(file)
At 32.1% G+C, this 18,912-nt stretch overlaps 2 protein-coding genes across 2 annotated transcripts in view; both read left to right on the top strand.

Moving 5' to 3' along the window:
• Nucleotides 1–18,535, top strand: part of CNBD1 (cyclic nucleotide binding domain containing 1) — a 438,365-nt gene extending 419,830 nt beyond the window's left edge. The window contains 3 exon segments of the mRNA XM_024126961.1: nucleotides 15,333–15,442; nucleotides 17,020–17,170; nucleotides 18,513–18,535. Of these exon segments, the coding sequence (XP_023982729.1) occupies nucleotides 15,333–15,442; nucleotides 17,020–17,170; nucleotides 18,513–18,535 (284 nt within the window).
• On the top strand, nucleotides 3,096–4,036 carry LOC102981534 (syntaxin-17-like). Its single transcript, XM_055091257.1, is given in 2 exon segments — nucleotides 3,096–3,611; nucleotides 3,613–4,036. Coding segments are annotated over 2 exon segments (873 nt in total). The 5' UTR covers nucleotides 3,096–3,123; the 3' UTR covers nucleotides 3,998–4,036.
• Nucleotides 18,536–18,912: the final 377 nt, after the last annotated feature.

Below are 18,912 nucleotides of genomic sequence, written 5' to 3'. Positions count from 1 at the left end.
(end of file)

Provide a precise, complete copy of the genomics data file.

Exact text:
At 32.1% G+C, this 18,912-nt stretch overlaps 2 protein-coding genes across 2 annotated transcripts in view; both read left to right on the top strand.

Moving 5' to 3' along the window:
• Nucleotides 1–18,535, top strand: part of CNBD1 (cyclic nucleotide binding domain containing 1) — a 438,365-nt gene extending 419,830 nt beyond the window's left edge. The window contains 3 exon segments of the mRNA XM_024126961.1: nucleotides 15,333–15,442; nucleotides 17,020–17,170; nucleotides 18,513–18,535. Of these exon segments, the coding sequence (XP_023982729.1) occupies nucleotides 15,333–15,442; nucleotides 17,020–17,170; nucleotides 18,513–18,535 (284 nt within the window).
• On the top strand, nucleotides 3,096–4,036 carry LOC102981534 (syntaxin-17-like). Its single transcript, XM_055091257.1, is given in 2 exon segments — nucleotides 3,096–3,611; nucleotides 3,613–4,036. Coding segments are annotated over 2 exon segments (873 nt in total). The 5' UTR covers nucleotides 3,096–3,123; the 3' UTR covers nucleotides 3,998–4,036.
• Nucleotides 18,536–18,912: the final 377 nt, after the last annotated feature.

Below are 18,912 nucleotides of genomic sequence, written 5' to 3'. Positions count from 1 at the left end.